Hundreds of people gathered at a memorial service in Pennsylvania on Saturday to celebrate the life of Im Ja Choi, an advocate for Asian American seniors who died from lung cancer last month at the age of 73.
Choi, who was diagnosed with cancer in 2019, died at a hospital in South Korea on June 22. Ken Yang, the CEO of Penn Asian Senior Services, the organization Choi founded in 2004, confirmed the news of her death in a recent statement.
“On behalf of Penn Asian Senior Services (PASSi) and our Board of Directors, it is with profound sadness and a great sense of loss that I have to share about Ms. Im Ja P. Choi’s life and many achievements in the past tense,” Yang wrote.
“Ms. Choi had been battling cancer for the past few years – as you may imagine, Im Ja took the fight to the disease with the grit and determination that was characteristic of everything she did,” he continued. “And though she has been taken from us all too soon, Im Ja’s legacy lives on in countless ways.”
A memorial service for Choi was held at the Evergreen Center in Philadelphia on Saturday, where hundreds of people gathered to pay their respects to the celebrated advocate.
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Born in Seoul on July 18, 1948, Choi graduated from Korea University before moving to California in 1971 to work. She then moved to Philadelphia after marrying her childhood friend Jung Choi. In her new home, she worked as a real estate agent for 20 years before eventually becoming the vice president of a local bank. She also attended the University of Pennsylvania, where she earned her master’s degree in organizational dynamics.
In the 1980s, Choi was the vice president of the Montgomery County chapter of the National Organization for Women. She was also reportedly active in the county’s Republican Party.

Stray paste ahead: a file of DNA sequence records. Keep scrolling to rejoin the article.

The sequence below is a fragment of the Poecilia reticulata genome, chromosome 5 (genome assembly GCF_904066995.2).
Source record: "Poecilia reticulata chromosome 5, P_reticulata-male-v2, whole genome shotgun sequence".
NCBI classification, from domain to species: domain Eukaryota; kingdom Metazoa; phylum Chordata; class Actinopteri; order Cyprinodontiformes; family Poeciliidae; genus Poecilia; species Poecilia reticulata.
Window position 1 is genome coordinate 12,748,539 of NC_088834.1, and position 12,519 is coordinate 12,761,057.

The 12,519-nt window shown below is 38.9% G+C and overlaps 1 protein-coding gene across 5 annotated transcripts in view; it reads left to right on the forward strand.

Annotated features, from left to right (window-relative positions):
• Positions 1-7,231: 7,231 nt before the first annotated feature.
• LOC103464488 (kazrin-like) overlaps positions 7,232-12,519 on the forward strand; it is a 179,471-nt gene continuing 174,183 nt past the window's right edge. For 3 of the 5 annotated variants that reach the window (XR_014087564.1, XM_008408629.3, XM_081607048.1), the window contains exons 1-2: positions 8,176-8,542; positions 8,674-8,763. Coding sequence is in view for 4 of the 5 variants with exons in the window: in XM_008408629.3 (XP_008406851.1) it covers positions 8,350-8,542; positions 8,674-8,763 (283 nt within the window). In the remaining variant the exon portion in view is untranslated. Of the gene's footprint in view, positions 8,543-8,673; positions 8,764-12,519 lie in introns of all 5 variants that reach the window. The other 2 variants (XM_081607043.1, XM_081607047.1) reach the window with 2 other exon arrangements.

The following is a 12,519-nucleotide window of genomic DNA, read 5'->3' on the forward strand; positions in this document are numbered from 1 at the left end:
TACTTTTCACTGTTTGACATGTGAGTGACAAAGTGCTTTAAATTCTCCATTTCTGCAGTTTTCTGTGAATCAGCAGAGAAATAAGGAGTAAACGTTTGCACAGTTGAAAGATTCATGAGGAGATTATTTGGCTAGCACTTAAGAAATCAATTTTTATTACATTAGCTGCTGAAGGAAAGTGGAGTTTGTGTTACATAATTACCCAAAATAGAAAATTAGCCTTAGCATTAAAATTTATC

It took her several months before she could find a home health aide in the United States for her sickly mother, who did not eat American food or know how to communicate in English. Channeling that experience and recounting stories from several caregivers, Choi founded PASSi in 2004, providing home health aides to Asian seniors in almost two dozen languages.
“She was always looking for ways to make an impact on the community. But if there was anything we needed, she made it happen,” Choi’s daughter, Sara, told The Philadelphia Inquirer. “Helping others was her calling.”
In addition to the home care service, Choi started an adult daycare center for immigrants, a vocational school for entry-level Asian healthcare workers and a senior community center. She earned grants from agencies such as the U.S. Department of Health and Human Services, and she forged partnerships with groups such as the Alzheimer’s Association, the Asian American Women’s Coalition and the Philadelphia Corporation for Aging, to name a few.
Choi received several awards and distinctions throughout her lifetime, including the 2011 Robert Wood Johnson Community Health Leader Award and the 2013 Ellis Island Medal of Honor from the National Ethnic Coalition of Organizations. In 2014, Choi was named one of the Distinguished Daughters of Pennsylvania, an award that commemorates outstanding women for their service and contributions to the Commonwealth.